We thought this issue was taken care of the last time a Las Vegas Southwest employee randomly stopped someone from flying without checking to see if they could actually sit in a seat with the arms down (per Southwest’s policy), but apparently not. Now a Chicagoland man says he was stopped from boarding a return flight home to Chicago because he was too big (6’2″ 350lbs), but he airline wouldn’t allow him to prove that he could fit in the seat.
From CBS 2 Chicago:
[The customer] says what’s most bothersome to him is that Southwest never tested whether he could actually fit in a seat with the arms down.
“That is absolutely my problem. They didn’t test me in any way,” he said.
This is, of course, the second time that we’ve heard of this happening to a Southwest customer at the Vegas airport. Reader Chip, a frequent flier with Southwest who was suddenly too fat to fly, received an apology. In that apology, Southwest cautiously admitted that Chip should have been allowed to demonstrate that he could fit in the seat before being denied boarding.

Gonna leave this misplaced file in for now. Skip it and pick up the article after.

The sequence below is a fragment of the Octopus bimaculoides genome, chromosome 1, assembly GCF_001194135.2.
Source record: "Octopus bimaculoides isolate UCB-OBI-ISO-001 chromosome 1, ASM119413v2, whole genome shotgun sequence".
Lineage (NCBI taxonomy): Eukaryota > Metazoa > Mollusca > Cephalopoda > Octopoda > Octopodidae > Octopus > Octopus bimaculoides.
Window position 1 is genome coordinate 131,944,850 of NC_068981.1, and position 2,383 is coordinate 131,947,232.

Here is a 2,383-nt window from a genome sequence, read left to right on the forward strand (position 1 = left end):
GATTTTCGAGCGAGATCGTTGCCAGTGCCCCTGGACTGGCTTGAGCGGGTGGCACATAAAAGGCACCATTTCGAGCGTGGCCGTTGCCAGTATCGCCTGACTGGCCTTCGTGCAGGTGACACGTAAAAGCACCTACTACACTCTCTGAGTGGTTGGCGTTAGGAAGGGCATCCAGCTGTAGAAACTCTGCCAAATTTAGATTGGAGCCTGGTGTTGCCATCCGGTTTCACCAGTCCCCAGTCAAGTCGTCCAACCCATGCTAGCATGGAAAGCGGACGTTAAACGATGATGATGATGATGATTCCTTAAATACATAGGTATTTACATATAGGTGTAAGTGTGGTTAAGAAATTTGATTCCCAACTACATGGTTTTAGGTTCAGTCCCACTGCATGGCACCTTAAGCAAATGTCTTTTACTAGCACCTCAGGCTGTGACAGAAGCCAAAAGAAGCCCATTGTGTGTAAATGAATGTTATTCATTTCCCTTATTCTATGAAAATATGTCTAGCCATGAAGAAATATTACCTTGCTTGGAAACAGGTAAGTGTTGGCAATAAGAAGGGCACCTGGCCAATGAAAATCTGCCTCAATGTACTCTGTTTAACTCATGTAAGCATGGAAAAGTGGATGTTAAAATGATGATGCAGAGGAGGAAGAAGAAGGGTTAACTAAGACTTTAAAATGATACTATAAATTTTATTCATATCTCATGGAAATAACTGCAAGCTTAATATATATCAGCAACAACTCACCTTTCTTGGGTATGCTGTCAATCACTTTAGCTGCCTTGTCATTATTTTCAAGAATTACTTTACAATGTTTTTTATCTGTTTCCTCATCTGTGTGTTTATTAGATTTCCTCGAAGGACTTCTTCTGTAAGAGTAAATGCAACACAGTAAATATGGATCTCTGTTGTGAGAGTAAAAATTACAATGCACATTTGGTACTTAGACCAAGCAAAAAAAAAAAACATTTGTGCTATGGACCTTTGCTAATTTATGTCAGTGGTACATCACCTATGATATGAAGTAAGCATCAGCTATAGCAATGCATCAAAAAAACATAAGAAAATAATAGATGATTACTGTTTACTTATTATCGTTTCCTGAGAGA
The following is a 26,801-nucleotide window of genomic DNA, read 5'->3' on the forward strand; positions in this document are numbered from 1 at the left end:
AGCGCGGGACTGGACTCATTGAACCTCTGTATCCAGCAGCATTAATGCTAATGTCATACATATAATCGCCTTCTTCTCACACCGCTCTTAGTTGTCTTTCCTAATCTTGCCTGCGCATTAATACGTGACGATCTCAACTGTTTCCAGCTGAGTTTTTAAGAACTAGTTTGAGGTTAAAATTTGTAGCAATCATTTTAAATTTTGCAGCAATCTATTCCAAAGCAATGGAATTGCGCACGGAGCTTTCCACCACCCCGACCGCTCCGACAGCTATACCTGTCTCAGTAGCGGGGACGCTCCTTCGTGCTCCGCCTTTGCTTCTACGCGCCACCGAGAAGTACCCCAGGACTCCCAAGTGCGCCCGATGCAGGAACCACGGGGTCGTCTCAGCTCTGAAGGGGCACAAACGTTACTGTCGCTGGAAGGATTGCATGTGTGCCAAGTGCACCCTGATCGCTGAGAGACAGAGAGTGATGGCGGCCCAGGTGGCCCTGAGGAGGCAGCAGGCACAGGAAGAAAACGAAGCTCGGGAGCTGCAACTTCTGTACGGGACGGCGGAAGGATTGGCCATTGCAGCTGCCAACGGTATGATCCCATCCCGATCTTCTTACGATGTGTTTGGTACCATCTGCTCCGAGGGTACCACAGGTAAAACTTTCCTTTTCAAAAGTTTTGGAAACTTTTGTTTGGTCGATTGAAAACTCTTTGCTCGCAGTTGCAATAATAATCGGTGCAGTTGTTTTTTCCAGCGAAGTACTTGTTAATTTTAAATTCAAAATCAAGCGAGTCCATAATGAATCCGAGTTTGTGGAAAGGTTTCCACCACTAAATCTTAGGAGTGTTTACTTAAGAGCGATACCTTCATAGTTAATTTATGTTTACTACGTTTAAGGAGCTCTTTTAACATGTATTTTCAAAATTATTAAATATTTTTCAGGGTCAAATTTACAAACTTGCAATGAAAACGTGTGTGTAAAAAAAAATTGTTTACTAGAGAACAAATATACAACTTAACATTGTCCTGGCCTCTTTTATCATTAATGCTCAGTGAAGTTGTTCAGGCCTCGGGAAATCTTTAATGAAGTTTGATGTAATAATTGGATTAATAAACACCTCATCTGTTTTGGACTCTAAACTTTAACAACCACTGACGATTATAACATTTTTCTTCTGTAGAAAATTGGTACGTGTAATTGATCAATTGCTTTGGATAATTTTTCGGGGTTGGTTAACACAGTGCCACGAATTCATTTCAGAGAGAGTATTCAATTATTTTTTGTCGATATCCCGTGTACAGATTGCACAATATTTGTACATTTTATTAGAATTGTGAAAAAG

From Chip’s apology:
However, once your situation escalated to a Supervisor and you explained again that you’ve traveled many, many times without being approached, our Employees should have reevaluated the situation.
I assure you that the appropriate Leaders have been made aware of your concerns. Although we will be unable to share any specifics with you, we are confident our Leaders will address the situation appropriately.
Southwest said the Chicago flyer was ultimately denied boarding because he was angry about being denied boarding and that other passengers were uncomfortable flying with him.
They also said that allowing him to fly from Chicago to Las Vegas in the first place was “a mistake.” Surely Southwest can find a more consistent and less newsworthy way to enforce this policy?